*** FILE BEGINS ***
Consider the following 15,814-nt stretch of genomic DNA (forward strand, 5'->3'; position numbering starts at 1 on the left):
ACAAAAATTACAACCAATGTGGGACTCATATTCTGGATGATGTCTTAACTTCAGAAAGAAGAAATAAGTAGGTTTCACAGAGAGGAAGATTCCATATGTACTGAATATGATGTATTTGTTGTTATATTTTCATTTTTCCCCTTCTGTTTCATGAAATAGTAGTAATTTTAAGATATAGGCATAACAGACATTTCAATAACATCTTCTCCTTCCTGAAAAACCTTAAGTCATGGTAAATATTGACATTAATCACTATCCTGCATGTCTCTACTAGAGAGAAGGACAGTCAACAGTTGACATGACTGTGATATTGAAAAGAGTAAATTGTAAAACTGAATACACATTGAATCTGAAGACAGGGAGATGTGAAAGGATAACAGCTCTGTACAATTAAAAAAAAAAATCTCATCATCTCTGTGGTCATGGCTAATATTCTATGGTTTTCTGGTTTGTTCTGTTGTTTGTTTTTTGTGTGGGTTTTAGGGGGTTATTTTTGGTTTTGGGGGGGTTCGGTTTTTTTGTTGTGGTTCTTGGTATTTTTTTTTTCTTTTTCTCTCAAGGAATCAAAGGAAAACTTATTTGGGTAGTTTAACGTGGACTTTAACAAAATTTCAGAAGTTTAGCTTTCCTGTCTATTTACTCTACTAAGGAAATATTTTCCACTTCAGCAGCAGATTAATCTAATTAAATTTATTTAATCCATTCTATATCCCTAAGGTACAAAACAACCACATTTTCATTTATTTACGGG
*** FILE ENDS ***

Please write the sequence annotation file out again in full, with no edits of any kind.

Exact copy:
Consider the following 15,814-nt stretch of genomic DNA (forward strand, 5'->3'; position numbering starts at 1 on the left):
ACAAAAATTACAACCAATGTGGGACTCATATTCTGGATGATGTCTTAACTTCAGAAAGAAGAAATAAGTAGGTTTCACAGAGAGGAAGATTCCATATGTACTGAATATGATGTATTTGTTGTTATATTTTCATTTTTCCCCTTCTGTTTCATGAAATAGTAGTAATTTTAAGATATAGGCATAACAGACATTTCAATAACATCTTCTCCTTCCTGAAAAACCTTAAGTCATGGTAAATATTGACATTAATCACTATCCTGCATGTCTCTACTAGAGAGAAGGACAGTCAACAGTTGACATGACTGTGATATTGAAAAGAGTAAATTGTAAAACTGAATACACATTGAATCTGAAGACAGGGAGATGTGAAAGGATAACAGCTCTGTACAATTAAAAAAAAAAATCTCATCATCTCTGTGGTCATGGCTAATATTCTATGGTTTTCTGGTTTGTTCTGTTGTTTGTTTTTTGTGTGGGTTTTAGGGGGTTATTTTTGGTTTTGGGGGGGTTCGGTTTTTTTGTTGTGGTTCTTGGTATTTTTTTTTTCTTTTTCTCTCAAGGAATCAAAGGAAAACTTATTTGGGTAGTTTAACGTGGACTTTAACAAAATTTCAGAAGTTTAGCTTTCCTGTCTATTTACTCTACTAAGGAAATATTTTCCACTTCAGCAGCAGATTAATCTAATTAAATTTATTTAATCCATTCTATATCCCTAAGGTACAAAACAACCACATTTTCATTTATTTACGGG